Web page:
The gruesome murder of a Chennai schoolteacher by her 15-year-old student should serve as a wake-up call to educators and parents to focus on what is missing in the way we approach schooling.
Shock. Outrage. Fear. The brutal murder of a schoolteacher by a 15-year-old student in a classroom is chilling to the bone. While this atrocious act evokes strong emotions and will rightly be condemned by educators and parents, we simply cannot give vent to our emotions and then carry on as usual. Rather, this gruesome and tragic incident should serve as a wake-up call for us to take corrective action collectively and collaboratively. Both educators and parents have to respond to this alarming and heinous act before another person becomes a victim of unchecked and uncontrolled teenage angst. If we fail to act in a constructive manner, a dystopian future where children have to pass through scanners and their bags X-rayed before they enter schools that have CCTVs surveying every nook and cranny is not so far away.
First and foremost, every school should have a qualified counsellor who is accessible to students, teachers and parents. While the counsellor may address problems when they arise, she must also be an integral part of the school — otherwise teachers and students are unlikely to confide in her. In order to facilitate this process, a school in Chennai has sagely allotted Value Education classes to counsellors. This makes sense as students can be taught valuable and practical skills to help them deal with their confusions and conflicts. Value Education curricula need to be revamped to address real issues that students contend with. Programmes on anger management can be introduced as early as Grade I so that children learn acceptable and unacceptable ways of expressing negative emotions. Through stories, role-plays and activities, schools may impart social problem-solving skills and inculcate empathy.
Schools should also invest more heavily and wholeheartedly in teacher training. One-time workshops are not as beneficial as ongoing mentoring programmes where teachers can give and receive feedback on specific strategies. More experienced teachers may also guide their younger colleagues through buddy programmes. Teachers should be trained to identify children at risk of various psychological problems. Teaching is, indeed, a very taxing profession that is not accorded the status it deserves. Instead of working in isolation, managements should encourage teachers to work collaboratively on lesson plans, behaviour management policies and co-curricular activities. If schools have regular and frequent staff meetings, problems are more likely to come to the fore before they grow out of hand.
Another aspect that is seriously lacking in many schools is an open channel of communication between parents and teachers. Parents are as much to blame as schools in this regard as parents often make unreasonable demands. Further, some parents view “education” as a commodity that can be purchased and expect their children to be served like customers. This consumerist view of education is counterproductive as teachers feel belittled in the process and do not receive the respect that is due to them. As child psychologist Tamar Chansky points out, “children will pick up on any conflict between the parents and the school and will side with the parents, thus devaluing the school...” Schools may also have a grievance cell where thorny issues between students and teachers are raised and addressed confidentially.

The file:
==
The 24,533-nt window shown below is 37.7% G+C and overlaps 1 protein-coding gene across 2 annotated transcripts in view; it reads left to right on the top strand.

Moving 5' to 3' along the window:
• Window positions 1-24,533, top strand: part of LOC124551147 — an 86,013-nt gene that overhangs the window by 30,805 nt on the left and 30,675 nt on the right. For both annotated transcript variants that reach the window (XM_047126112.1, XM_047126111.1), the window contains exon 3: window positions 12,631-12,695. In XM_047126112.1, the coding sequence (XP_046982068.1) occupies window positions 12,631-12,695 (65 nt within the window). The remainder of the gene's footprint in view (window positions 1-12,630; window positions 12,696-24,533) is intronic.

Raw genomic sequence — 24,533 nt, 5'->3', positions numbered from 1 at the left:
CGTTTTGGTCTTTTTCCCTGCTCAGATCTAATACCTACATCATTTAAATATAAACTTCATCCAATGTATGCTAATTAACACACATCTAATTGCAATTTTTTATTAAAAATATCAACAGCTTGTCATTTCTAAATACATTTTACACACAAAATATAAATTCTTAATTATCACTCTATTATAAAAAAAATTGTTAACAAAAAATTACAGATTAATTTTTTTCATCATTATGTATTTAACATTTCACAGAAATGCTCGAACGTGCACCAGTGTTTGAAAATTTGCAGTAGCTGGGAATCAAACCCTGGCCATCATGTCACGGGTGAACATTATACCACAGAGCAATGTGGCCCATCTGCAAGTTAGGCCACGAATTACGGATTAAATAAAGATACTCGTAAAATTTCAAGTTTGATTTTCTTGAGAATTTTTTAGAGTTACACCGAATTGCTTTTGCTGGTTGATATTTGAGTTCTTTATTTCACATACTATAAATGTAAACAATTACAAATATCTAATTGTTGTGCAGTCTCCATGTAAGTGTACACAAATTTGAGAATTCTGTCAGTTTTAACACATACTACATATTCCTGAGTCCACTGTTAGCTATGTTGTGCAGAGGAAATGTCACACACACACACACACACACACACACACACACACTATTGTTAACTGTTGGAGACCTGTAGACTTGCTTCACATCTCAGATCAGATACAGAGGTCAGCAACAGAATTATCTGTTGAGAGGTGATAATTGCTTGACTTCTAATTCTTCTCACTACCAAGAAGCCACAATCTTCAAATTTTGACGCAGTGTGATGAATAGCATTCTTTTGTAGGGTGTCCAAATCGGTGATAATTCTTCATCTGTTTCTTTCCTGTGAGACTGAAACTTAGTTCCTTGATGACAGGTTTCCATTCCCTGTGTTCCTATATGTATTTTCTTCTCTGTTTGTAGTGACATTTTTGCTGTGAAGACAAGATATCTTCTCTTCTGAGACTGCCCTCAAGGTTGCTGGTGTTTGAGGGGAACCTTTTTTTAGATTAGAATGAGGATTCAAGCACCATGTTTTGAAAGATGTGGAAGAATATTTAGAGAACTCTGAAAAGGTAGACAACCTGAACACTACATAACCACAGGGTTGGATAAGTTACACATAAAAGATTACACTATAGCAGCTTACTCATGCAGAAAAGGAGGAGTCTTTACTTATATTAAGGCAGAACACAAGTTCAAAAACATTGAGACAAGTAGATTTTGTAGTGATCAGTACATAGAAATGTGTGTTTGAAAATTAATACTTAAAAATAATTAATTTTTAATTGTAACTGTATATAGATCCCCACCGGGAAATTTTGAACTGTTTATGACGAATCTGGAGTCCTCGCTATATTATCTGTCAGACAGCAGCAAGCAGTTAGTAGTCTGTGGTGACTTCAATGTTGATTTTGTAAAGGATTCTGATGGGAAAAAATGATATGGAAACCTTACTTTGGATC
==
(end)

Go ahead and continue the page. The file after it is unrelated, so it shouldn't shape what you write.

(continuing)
The fact that media have infiltrated every aspect of our lives is another issue that we need to contend with. While there are immense benefits to digital devices, parents and students need to be cautioned about their ill-effects too. In addition to limiting television viewing to strictly not more than 30 minutes on school days, parents should also encourage children to self-monitor the content they view. If children happen to watch inappropriate content, it is best that it is followed up by a discussion. Almost every school introduces Computer Science as early as primary school; if schools can allot at least one period a week to Media Studies, children can be taught to discern and critique the information that bombards them from various channels.
Shun the utilitarian model
We, as a society, have embraced a very utilitarian model of education. For most Indians, the main aim of education is to get a good job that pays a lucrative salary. As a result, parents put undue pressure on their wards and teachers to obtain stellar results on examinations. Schools have also succumbed to this unidimensional perspective and advertise the number of rank holders and professional college placements. In the process, education has lost its soul.
The cultural critic Neil Postman writes, “There is no question that listlessness, ennui, and even violence in school are related to the fact that students have no useful role to play in society.” We need to reinvigorate our curricula so that students see meaning and purpose beyond fulfilling parental ambition in schooling. Is the goal of education simply to balance chemical equations and factor polynomials? In addition to learning literature, mathematics and science, children have to feel empowered and not enervated by going to school.
Students also have to be equipped with skills and techniques to cope with life's strains and stresses. If we want a holistic education, we cannot ignore our interests and emotions as feelings are an integral aspect of being human. Both in word and deed, we, as a society, should learn to be more emotionally sensitive and responsive to each other. Our education, in turn, will reflect our humaneness and humanity.
(Aruna Sankaranarayanan is director of PRAYATNA, a centre for children with learning difficulties in Chennai and Bangalore. E-mail: firstname.lastname@example.org )